The previous Pope, Benedict XVI, has written a letter to an atheist Italian mathematician in which he conveniently ignores a piece of his past. One could call it a lie of omission, as the facts are true if Benedict is a separate person from Joseph Ratzinger. in this letter, he denies ever covering up any cases of child abuse.
In a letter to an atheist Italian mathematician, retired Pope Benedict XVI defended his own handling of allegations of the sexual abuse of minors by clergy and politely criticized the logician’s total reliance on scientific facts for meaning.
“I never sought to conceal these things,” the pope said of cases of clerical abuse, and lamented the scholar depicting the church as the only place where such “deviation” and “filth” occur.
…the pope said he met “with deep dismay” Odifreddi’s unspecified comments about the clerical abuse scandals.
The pope, who was the first pontiff to meet with abuse victims, had spoken out forcefully against “the filth” in the church, clarified church laws to expedite cases, and mandated bishops’ conferences put in place stringent norms against abuse, among a number of other initiatives.
However, his hands are not as clean as he imagines or pretends they are.
When he was the archbishop of Munich in 1980, the case of Peter Hullermann crossed his desk. Father Hullermann was accused of multiple crimes of abuse. In one case he had taken an 11-year-old boy hiking in the mountains, plied him with drink, locked the door, stripped him and forced him to perform oral sex. Yet Hullermann’s punishment was simply to be moved from Essen to Munich for therapy. Within days, this known sexual predator was given pastoral duties with access to young people – and he promptly abused again. Benedict’s defenders have long insisted those fateful decisions were taken by his deputy. But the crucial documents, when they surfaced, said otherwise.
No less disturbing is the case of the California priest Stephen Kiesle, convicted of tying up and molesting two young boys in a church rectory. His superiors wrote to Rome in 1981, requesting that the abuser be defrocked, warning of “scandal” if he remained. After an initial request for more information, Ratzinger took four years to deliver his reply. It came in Latin – and said his office needed more time to consider the case. No doubt grateful for the delay, Kiesle was able to return to one of his former parishes – in the youth ministry.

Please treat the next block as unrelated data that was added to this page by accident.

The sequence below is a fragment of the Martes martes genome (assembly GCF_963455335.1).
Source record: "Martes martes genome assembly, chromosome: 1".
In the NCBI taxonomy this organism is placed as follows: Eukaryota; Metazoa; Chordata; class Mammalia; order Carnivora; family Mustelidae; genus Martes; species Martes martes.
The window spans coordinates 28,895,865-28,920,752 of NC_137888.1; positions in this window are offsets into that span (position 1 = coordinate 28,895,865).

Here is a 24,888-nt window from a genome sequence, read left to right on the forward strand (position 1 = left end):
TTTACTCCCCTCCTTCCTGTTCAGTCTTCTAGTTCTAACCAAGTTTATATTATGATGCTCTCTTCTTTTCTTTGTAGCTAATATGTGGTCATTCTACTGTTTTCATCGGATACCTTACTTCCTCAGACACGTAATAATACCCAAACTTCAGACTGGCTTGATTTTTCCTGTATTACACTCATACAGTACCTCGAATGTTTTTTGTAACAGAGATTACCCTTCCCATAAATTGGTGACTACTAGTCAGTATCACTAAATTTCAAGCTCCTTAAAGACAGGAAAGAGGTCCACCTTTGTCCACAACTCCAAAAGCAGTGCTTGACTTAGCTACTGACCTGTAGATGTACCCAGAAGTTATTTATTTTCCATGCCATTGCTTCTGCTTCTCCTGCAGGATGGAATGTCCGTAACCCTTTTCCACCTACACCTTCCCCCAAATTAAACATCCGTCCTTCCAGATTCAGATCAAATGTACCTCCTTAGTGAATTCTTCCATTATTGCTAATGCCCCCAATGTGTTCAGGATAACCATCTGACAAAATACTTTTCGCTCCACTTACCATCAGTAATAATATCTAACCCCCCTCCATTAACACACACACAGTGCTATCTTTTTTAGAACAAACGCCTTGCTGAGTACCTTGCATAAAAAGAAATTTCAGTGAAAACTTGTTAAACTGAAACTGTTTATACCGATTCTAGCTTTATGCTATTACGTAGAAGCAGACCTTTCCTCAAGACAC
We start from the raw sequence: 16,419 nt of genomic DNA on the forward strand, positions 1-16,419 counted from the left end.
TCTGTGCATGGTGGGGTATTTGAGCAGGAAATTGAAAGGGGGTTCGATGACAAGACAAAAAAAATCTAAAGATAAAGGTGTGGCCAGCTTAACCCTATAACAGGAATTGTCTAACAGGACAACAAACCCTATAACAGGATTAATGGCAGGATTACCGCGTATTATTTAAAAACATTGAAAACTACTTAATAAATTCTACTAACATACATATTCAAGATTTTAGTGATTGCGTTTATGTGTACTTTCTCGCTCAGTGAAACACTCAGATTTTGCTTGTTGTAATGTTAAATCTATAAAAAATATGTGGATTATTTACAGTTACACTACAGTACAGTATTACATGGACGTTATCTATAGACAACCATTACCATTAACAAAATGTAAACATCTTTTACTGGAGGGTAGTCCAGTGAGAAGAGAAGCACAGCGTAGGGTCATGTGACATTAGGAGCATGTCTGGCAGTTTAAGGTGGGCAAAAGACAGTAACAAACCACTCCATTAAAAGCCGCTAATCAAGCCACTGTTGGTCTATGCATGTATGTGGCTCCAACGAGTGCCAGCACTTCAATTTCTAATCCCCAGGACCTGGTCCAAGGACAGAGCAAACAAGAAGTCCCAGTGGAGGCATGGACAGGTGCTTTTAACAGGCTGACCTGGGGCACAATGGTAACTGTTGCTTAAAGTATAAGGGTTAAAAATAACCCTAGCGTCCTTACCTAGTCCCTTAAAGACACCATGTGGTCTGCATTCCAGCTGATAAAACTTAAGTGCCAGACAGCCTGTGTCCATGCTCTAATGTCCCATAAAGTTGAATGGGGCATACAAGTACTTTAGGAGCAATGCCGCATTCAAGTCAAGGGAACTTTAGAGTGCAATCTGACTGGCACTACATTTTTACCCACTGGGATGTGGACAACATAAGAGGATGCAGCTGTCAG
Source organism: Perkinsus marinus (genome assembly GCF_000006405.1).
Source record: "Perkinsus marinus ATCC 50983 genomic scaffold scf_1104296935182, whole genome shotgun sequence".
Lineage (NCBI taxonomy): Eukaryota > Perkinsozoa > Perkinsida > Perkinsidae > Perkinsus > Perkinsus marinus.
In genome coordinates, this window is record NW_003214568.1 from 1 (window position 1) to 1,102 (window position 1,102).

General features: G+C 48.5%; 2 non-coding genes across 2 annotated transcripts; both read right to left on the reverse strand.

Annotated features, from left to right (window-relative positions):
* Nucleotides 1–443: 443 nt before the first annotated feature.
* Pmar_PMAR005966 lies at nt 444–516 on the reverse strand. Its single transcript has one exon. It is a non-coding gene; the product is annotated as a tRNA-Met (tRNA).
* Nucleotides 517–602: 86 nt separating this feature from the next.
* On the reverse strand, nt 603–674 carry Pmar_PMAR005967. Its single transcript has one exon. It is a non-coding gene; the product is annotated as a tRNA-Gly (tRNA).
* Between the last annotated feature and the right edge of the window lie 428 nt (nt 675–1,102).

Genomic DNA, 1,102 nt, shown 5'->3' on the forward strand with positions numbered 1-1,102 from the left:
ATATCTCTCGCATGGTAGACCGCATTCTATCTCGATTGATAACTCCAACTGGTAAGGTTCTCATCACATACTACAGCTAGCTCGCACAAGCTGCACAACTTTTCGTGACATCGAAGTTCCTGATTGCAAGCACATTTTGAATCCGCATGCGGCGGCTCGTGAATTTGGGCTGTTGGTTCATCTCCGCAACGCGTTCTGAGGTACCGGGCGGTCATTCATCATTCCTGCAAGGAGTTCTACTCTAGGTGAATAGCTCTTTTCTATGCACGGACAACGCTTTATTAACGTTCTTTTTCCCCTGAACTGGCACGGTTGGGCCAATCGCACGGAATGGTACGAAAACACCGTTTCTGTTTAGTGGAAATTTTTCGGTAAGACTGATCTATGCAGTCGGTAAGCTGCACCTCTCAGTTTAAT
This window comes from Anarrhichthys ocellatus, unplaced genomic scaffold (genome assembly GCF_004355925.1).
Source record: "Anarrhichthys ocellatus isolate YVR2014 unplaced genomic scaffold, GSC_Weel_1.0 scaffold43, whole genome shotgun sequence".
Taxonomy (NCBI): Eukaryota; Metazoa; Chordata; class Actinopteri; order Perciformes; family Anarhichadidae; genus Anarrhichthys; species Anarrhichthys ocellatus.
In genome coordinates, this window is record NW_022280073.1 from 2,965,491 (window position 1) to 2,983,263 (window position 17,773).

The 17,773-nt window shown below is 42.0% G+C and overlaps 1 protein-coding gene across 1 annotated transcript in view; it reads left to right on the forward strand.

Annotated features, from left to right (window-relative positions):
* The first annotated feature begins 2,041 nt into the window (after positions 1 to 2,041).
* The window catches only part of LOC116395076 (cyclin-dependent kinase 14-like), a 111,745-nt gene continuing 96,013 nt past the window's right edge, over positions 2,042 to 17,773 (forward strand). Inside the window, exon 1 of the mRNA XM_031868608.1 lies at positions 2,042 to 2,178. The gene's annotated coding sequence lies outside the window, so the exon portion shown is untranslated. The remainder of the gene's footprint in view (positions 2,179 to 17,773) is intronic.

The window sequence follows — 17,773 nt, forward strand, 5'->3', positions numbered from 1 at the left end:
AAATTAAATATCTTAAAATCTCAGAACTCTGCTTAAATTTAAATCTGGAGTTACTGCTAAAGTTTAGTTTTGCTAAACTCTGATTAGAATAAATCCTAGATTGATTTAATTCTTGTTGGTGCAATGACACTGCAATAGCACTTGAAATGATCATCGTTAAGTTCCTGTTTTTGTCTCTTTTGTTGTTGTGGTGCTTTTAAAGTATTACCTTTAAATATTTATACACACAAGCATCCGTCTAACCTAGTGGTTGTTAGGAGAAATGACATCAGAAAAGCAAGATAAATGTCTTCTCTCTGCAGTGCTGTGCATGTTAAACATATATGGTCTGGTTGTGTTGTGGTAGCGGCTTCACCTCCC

It was a similar story with Father Lawrence C Murphy of Wisconsin, tormentor of as many as 200 boys in his care at a special school for the deaf, telling them God wanted him to teach them about sex. Eventually the archbishop of Milwaukee wrote to Rome – to Ratzinger – demanding action. Once again, the future pope failed to answer. Eventually a secret, canonical trial of Murphy began in 1996, ordered by Ratzinger’s deputy. But the trial was halted after the abuser wrote a personal plea to Ratzinger, requesting that he be allowed to “live out the time that I have left in the dignity of my priesthood”. He was granted his wish, dying peacefully, buried in his priestly vestments. Those children, deaf and especially vulnerable, never saw justice.
Somehow, Benedict has blocked these actions from his mind, or managed to alter his memory to exclude his own involvement. The best explanation for this type of cognitive dissonance or bias is in the book “Mistakes Were Made, But Not By Me” by social psychologists Carol Tavris and Elliot Aronson,
Even so, with all of the documentation on his involvement in covering up the abuse and protecting perpetrators, it seems difficult to understand how he can make such a blatantly false declaration.
He is a leader of the Catholic Church, so I guess that explains it all.